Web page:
Mapping the distribution of zero-dose children to assess the performance of vaccine delivery strategies and their relationships with measles incidence in Nigeria

Vaccine. 2023 Jan 4;41(1):170-181. doi: 10.1016/j.vaccine.2022.11.026. Epub 2022 Nov 19.


Geographically precise identification and targeting of populations at risk of vaccine-preventable diseases has gained renewed attention within the global health community over the last few years. District level estimates of vaccination coverage and corresponding zero-dose prevalence constitute a potentially useful evidence base to evaluate the performance of vaccination strategies. These estimates are also valuable for identifying missed communities, hence enabling targeted interventions and better resource allocation. Here, we fit Bayesian geostatistical models to map the routine coverage of the first doses of diphtheria-tetanus-pertussis vaccine (DTP1) and measles-containing vaccine (MCV1) and corresponding zero-dose estimates in Nigeria at 1x1 km resolution and the district level using geospatial data sets. We also map MCV1 coverage before and after the 2019 measles vaccination campaign in the northern states to further explore variations in routine vaccine coverage and to evaluate the effectiveness of both routine immunization (RI) and campaigns in reaching zero-dose children. Additionally, we map the spatial distributions of reported measles cases during 2018 to 2020 and explore their relationships with MCV zero-dose prevalence to highlight the public health implications of varying performance of vaccination strategies across the country. Our analysis revealed strong similarities between the spatial distributions of DTP and MCV zero dose prevalence, with districts with the highest prevalence concentrated mostly in the northwest and the northeast, but also in other areas such as Lagos state and the Federal Capital Territory. Although the 2019 campaign reduced MCV zero-dose prevalence substantially in the north, pockets of vulnerabilities remained in areas that had among the highest prevalence prior to the campaign. Importantly, we found strong correlations between measles case counts and MCV RI zero-dose estimates, which provides a strong indication that measles incidence in the country is mostly affected by RI coverage. Our analyses reveal an urgent and highly significant need to strengthen the country's RI program as a longer-term measure for disease control, whilst ensuring effective campaigns in the short term.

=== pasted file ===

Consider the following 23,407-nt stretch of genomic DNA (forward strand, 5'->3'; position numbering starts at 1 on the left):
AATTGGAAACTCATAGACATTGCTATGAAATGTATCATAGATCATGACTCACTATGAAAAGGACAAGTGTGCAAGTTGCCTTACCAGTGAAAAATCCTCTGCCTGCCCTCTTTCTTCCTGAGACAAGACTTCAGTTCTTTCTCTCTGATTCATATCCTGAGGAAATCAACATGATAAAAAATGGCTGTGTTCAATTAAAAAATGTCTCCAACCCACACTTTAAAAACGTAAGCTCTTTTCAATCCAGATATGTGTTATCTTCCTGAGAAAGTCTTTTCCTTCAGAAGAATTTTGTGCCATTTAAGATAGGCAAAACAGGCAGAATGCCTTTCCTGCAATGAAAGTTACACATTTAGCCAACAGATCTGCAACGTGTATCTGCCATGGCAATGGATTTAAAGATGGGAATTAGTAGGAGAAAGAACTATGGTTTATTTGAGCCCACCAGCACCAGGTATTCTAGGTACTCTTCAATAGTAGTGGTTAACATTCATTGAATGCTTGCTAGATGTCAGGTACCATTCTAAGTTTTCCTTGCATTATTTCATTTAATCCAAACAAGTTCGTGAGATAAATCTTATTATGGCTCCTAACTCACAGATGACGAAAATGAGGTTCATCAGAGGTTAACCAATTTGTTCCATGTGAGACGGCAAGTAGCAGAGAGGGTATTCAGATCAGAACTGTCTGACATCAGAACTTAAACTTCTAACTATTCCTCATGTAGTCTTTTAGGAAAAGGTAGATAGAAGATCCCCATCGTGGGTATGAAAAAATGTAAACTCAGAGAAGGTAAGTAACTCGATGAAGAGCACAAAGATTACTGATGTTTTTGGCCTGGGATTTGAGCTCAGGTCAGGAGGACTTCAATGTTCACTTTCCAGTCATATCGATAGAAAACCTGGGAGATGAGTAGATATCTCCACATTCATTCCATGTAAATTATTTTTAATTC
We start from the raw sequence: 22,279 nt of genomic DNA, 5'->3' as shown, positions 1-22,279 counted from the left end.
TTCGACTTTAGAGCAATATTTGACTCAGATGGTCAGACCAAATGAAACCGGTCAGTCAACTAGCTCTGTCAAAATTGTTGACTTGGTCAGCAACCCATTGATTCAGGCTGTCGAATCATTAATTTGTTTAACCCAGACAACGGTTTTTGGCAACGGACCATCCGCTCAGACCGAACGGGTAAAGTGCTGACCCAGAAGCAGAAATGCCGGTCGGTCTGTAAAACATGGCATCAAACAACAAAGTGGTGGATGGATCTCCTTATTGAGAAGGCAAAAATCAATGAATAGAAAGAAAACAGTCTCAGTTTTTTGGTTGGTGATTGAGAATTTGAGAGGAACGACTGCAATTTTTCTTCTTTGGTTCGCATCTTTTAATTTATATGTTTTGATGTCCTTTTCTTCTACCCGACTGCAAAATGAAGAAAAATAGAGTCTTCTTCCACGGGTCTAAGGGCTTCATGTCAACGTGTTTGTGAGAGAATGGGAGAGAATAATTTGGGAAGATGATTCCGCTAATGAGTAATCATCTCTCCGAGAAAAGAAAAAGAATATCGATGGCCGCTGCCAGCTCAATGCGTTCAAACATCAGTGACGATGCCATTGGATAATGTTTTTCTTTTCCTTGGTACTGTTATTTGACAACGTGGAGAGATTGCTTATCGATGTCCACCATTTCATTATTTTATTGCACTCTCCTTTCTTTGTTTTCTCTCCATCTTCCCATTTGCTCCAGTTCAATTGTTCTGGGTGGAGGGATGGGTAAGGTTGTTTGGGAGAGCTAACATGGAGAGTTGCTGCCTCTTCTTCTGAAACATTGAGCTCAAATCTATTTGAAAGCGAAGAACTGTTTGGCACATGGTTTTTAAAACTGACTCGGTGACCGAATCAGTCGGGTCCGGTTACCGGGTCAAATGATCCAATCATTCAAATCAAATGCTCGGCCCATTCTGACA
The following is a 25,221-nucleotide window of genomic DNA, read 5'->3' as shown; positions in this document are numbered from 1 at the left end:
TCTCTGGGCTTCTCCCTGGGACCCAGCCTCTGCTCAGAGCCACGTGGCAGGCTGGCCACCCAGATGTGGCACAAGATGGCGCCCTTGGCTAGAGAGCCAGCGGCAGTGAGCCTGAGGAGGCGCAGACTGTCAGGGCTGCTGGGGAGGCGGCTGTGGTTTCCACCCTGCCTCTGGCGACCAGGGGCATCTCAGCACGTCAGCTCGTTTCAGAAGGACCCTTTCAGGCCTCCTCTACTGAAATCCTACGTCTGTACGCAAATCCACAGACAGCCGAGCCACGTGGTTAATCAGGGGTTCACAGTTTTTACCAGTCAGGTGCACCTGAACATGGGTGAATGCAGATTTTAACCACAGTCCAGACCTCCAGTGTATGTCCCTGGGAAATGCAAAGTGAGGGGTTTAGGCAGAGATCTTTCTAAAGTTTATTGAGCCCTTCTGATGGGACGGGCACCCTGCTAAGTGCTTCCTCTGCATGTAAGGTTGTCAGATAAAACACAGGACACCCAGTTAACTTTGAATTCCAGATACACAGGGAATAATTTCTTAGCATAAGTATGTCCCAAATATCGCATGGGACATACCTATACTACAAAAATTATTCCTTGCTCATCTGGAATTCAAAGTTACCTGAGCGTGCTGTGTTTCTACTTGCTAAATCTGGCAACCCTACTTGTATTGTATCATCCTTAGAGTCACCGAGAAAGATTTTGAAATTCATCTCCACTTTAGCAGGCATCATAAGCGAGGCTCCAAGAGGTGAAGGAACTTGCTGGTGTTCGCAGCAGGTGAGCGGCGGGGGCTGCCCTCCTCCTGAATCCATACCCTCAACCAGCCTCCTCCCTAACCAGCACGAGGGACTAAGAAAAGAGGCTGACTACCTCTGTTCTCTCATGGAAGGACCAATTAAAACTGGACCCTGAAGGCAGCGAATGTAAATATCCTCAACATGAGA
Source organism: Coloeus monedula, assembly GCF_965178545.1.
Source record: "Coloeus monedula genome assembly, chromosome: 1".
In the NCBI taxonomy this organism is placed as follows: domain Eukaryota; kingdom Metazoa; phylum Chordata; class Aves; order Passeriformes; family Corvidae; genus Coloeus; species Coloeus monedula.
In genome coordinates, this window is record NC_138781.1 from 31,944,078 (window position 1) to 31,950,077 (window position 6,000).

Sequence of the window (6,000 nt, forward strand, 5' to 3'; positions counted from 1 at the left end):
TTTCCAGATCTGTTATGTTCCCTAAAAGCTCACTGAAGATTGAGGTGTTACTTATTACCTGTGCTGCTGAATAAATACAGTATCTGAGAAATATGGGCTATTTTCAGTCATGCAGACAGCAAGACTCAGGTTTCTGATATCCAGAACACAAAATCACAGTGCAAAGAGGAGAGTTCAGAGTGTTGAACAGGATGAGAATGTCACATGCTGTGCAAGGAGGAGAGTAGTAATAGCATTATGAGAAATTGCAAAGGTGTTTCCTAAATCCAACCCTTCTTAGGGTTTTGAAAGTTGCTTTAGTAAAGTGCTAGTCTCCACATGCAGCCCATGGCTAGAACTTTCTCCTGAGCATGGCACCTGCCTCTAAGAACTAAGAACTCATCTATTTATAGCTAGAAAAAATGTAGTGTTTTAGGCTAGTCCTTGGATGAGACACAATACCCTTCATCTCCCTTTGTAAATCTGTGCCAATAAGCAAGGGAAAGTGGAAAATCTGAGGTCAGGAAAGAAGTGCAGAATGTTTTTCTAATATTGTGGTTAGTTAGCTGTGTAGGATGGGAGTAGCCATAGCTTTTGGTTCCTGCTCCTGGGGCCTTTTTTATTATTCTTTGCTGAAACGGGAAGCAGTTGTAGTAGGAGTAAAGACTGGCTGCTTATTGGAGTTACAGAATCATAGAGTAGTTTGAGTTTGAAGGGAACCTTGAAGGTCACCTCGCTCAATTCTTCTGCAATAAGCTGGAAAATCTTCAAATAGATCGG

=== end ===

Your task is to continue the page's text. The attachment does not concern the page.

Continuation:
Keywords: Bayesian geostatistical modelling; DTP1 coverage; MCV1 coverage; Measles incidence; Zero-dose prevalence.

Publication types

  • Research Support, Non-U.S. Gov't

MeSH terms

  • Bayes Theorem
  • Child
  • Diphtheria-Tetanus-Pertussis Vaccine
  • Humans
  • Immunization Programs
  • Immunization Schedule
  • Incidence
  • Infant
  • Measles Vaccine
  • Measles* / epidemiology
  • Measles* / prevention & control
  • Nigeria / epidemiology
  • Vaccination


  • Measles Vaccine
  • Diphtheria-Tetanus-Pertussis Vaccine